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I was working on a little project and I was wondering if the envelope detector circuit could be resolved analytically. Let me explain.

Envelope Detection System

The circuit is the one shown above, I know the values of $C$, $R$ and $V(t)$ which is the input signal. My $V(t)$ is a smooth function and I know all of its derivatives. The thing I would like to find is the function of time $V_d(t)$ which is the voltage drop across the diode assuming the Shockley equation to be true at every instant in time.

$$ I(t) = I_s \Big(\exp \Big(\frac{V_d(t)}{V_t}\Big) - 1 \Big)$$

Another thing that I assume is that Kirchhoff Voltage law is true for every $t$. I've found a pretty nasty differential, first order, equation, which is:

$$ \exp\Big(\frac{V_d(t)}{V_t}\Big) = \lg \Big[\frac{1}{I_s} \Big( \frac{V - V_t}{R} + C\frac{d}{dt} (V - V_d) \Big) + 1\Big] $$

Can this circuit be solved? Does the result has any limitation other than the ones mentioned above?

EDIT: I've realized that the question is meaning less without knowing the $V_t$, in this case it is: $$V_t(t) = A(1 + m \cos (2 \pi f_1 t + \phi_1))cos(2\pi f_2 t+ \phi_2)$$

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The differential equation can be written in the form :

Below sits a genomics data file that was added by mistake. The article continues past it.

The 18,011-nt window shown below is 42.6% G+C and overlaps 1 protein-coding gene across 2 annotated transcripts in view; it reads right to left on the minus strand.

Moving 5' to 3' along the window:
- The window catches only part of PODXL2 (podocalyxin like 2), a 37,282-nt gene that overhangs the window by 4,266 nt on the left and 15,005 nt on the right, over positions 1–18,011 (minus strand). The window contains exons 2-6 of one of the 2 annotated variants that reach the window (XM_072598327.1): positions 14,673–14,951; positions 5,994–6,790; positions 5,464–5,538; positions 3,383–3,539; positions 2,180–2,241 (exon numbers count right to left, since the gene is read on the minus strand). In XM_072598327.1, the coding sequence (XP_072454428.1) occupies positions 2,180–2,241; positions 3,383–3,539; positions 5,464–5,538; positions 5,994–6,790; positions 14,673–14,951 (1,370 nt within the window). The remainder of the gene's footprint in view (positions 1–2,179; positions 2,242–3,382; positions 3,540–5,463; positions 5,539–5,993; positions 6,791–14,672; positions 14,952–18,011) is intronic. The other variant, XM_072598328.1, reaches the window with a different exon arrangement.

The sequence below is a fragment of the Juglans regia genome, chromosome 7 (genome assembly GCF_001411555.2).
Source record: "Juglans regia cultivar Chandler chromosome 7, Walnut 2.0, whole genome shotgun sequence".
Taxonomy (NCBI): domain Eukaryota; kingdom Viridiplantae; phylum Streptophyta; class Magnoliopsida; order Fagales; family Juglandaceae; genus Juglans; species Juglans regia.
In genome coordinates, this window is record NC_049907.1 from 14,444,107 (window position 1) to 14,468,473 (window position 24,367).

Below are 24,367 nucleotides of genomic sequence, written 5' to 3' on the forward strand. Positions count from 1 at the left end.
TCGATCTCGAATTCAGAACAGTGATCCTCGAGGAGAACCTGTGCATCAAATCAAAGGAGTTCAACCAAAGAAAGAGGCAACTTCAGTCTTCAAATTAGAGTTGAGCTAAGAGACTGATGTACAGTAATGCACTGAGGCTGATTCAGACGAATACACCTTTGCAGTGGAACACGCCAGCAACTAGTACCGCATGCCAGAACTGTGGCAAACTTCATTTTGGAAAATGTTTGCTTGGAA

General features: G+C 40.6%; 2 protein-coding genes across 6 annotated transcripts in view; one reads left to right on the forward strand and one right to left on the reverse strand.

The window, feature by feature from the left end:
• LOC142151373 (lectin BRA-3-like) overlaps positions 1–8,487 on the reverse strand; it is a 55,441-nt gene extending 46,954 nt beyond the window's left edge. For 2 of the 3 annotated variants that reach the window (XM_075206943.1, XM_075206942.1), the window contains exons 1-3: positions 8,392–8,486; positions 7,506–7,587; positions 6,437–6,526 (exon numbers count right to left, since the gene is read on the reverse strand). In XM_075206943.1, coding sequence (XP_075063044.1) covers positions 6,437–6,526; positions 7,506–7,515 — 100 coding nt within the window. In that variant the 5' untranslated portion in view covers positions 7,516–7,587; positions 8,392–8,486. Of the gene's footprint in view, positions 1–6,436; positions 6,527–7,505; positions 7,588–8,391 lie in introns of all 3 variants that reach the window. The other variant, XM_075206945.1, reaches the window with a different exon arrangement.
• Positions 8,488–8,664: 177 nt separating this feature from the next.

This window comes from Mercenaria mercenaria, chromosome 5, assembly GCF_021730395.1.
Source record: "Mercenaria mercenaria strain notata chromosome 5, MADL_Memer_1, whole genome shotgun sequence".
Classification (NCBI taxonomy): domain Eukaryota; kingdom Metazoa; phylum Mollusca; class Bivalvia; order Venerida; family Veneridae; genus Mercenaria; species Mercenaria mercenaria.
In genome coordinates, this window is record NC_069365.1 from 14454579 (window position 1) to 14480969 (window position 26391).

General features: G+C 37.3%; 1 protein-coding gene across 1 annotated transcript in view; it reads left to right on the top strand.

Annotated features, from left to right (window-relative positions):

$\frac{d{{V}_{s}}}{dt}=-\frac{{{V}_{s}}(t)}{RC}+\frac{Is}{C}\left( {{e}^{(V(t)-Vs(t))/{{V}_{d}}}}-1 \right)$

I can be wrong but I do not think she admits an exact analytical solution.

But this differential equation can be solved numerically very easily (with Python for example)

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  • $\begingroup$ I thought so, I can easily solve the homogeneous equation but I can't find any solution for the non-homogeneous one, due to the form of $V(t)$. $\endgroup$ – superporchetta Feb 22 at 11:07
  • $\begingroup$ The equation is non linear. So it is not possible to separate the homogeneous solution and the complete one. $\endgroup$ – Vincent Fraticelli Feb 22 at 11:37

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